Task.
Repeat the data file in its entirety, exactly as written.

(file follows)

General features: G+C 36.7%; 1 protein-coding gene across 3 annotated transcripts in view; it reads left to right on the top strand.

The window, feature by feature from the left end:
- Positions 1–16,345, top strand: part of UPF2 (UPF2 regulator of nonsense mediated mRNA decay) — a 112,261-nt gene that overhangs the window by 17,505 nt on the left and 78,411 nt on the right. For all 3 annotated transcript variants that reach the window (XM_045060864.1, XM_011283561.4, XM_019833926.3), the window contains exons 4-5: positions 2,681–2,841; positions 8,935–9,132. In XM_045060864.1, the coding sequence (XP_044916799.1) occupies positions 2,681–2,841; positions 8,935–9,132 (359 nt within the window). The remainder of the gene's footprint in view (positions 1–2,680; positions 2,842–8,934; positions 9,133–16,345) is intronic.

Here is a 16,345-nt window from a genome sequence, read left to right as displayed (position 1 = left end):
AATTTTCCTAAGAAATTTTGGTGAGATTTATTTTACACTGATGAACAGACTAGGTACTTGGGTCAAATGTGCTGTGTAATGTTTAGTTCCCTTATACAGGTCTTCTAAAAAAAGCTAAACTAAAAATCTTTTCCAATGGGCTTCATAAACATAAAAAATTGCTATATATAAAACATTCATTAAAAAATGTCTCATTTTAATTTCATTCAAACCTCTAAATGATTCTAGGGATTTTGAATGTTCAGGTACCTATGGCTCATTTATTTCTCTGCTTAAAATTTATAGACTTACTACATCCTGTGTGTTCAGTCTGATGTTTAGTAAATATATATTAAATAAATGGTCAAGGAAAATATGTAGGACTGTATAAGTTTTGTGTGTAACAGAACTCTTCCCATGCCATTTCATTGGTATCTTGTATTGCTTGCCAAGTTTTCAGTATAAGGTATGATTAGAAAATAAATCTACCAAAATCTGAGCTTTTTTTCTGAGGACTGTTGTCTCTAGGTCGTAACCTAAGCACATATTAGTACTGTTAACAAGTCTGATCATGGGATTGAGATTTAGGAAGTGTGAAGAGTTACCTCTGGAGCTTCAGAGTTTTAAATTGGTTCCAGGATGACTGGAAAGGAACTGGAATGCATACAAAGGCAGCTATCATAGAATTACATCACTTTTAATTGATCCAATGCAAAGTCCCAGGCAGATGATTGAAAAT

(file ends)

General features: G+C 36.7%; 1 protein-coding gene across 3 annotated transcripts in view; it reads left to right on the top strand.

The window, feature by feature from the left end:
- Positions 1–16,345, top strand: part of UPF2 (UPF2 regulator of nonsense mediated mRNA decay) — a 112,261-nt gene that overhangs the window by 17,505 nt on the left and 78,411 nt on the right. For all 3 annotated transcript variants that reach the window (XM_045060864.1, XM_011283561.4, XM_019833926.3), the window contains exons 4-5: positions 2,681–2,841; positions 8,935–9,132. In XM_045060864.1, the coding sequence (XP_044916799.1) occupies positions 2,681–2,841; positions 8,935–9,132 (359 nt within the window). The remainder of the gene's footprint in view (positions 1–2,680; positions 2,842–8,934; positions 9,133–16,345) is intronic.

Here is a 16,345-nt window from a genome sequence, read left to right as displayed (position 1 = left end):
AATTTTCCTAAGAAATTTTGGTGAGATTTATTTTACACTGATGAACAGACTAGGTACTTGGGTCAAATGTGCTGTGTAATGTTTAGTTCCCTTATACAGGTCTTCTAAAAAAAGCTAAACTAAAAATCTTTTCCAATGGGCTTCATAAACATAAAAAATTGCTATATATAAAACATTCATTAAAAAATGTCTCATTTTAATTTCATTCAAACCTCTAAATGATTCTAGGGATTTTGAATGTTCAGGTACCTATGGCTCATTTATTTCTCTGCTTAAAATTTATAGACTTACTACATCCTGTGTGTTCAGTCTGATGTTTAGTAAATATATATTAAATAAATGGTCAAGGAAAATATGTAGGACTGTATAAGTTTTGTGTGTAACAGAACTCTTCCCATGCCATTTCATTGGTATCTTGTATTGCTTGCCAAGTTTTCAGTATAAGGTATGATTAGAAAATAAATCTACCAAAATCTGAGCTTTTTTTCTGAGGACTGTTGTCTCTAGGTCGTAACCTAAGCACATATTAGTACTGTTAACAAGTCTGATCATGGGATTGAGATTTAGGAAGTGTGAAGAGTTACCTCTGGAGCTTCAGAGTTTTAAATTGGTTCCAGGATGACTGGAAAGGAACTGGAATGCATACAAAGGCAGCTATCATAGAATTACATCACTTTTAATTGATCCAATGCAAAGTCCCAGGCAGATGATTGAAAAT